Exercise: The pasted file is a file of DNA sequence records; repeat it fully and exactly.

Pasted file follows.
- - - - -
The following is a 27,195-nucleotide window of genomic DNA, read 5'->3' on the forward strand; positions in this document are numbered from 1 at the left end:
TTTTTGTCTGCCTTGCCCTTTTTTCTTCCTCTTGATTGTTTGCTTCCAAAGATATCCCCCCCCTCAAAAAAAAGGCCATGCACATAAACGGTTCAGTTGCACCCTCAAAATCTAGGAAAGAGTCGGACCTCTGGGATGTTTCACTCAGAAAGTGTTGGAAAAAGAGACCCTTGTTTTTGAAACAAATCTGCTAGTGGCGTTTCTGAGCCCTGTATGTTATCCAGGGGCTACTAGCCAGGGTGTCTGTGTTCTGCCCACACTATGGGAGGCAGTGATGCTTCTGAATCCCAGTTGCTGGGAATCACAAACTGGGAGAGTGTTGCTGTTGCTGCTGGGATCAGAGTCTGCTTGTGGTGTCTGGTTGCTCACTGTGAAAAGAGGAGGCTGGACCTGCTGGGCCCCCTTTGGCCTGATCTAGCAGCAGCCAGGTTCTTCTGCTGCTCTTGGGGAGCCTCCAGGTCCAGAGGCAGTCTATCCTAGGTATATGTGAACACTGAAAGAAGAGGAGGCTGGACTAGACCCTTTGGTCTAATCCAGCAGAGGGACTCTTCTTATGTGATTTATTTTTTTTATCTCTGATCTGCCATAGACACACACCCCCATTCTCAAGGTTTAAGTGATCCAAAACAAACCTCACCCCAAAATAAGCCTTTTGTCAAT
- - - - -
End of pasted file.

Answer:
The following is a 27,195-nucleotide window of genomic DNA, read 5'->3' on the forward strand; positions in this document are numbered from 1 at the left end:
TTTTTGTCTGCCTTGCCCTTTTTTCTTCCTCTTGATTGTTTGCTTCCAAAGATATCCCCCCCCTCAAAAAAAAGGCCATGCACATAAACGGTTCAGTTGCACCCTCAAAATCTAGGAAAGAGTCGGACCTCTGGGATGTTTCACTCAGAAAGTGTTGGAAAAAGAGACCCTTGTTTTTGAAACAAATCTGCTAGTGGCGTTTCTGAGCCCTGTATGTTATCCAGGGGCTACTAGCCAGGGTGTCTGTGTTCTGCCCACACTATGGGAGGCAGTGATGCTTCTGAATCCCAGTTGCTGGGAATCACAAACTGGGAGAGTGTTGCTGTTGCTGCTGGGATCAGAGTCTGCTTGTGGTGTCTGGTTGCTCACTGTGAAAAGAGGAGGCTGGACCTGCTGGGCCCCCTTTGGCCTGATCTAGCAGCAGCCAGGTTCTTCTGCTGCTCTTGGGGAGCCTCCAGGTCCAGAGGCAGTCTATCCTAGGTATATGTGAACACTGAAAGAAGAGGAGGCTGGACTAGACCCTTTGGTCTAATCCAGCAGAGGGACTCTTCTTATGTGATTTATTTTTTTTATCTCTGATCTGCCATAGACACACACCCCCATTCTCAAGGTTTAAGTGATCCAAAACAAACCTCACCCCAAAATAAGCCTTTTGTCAAT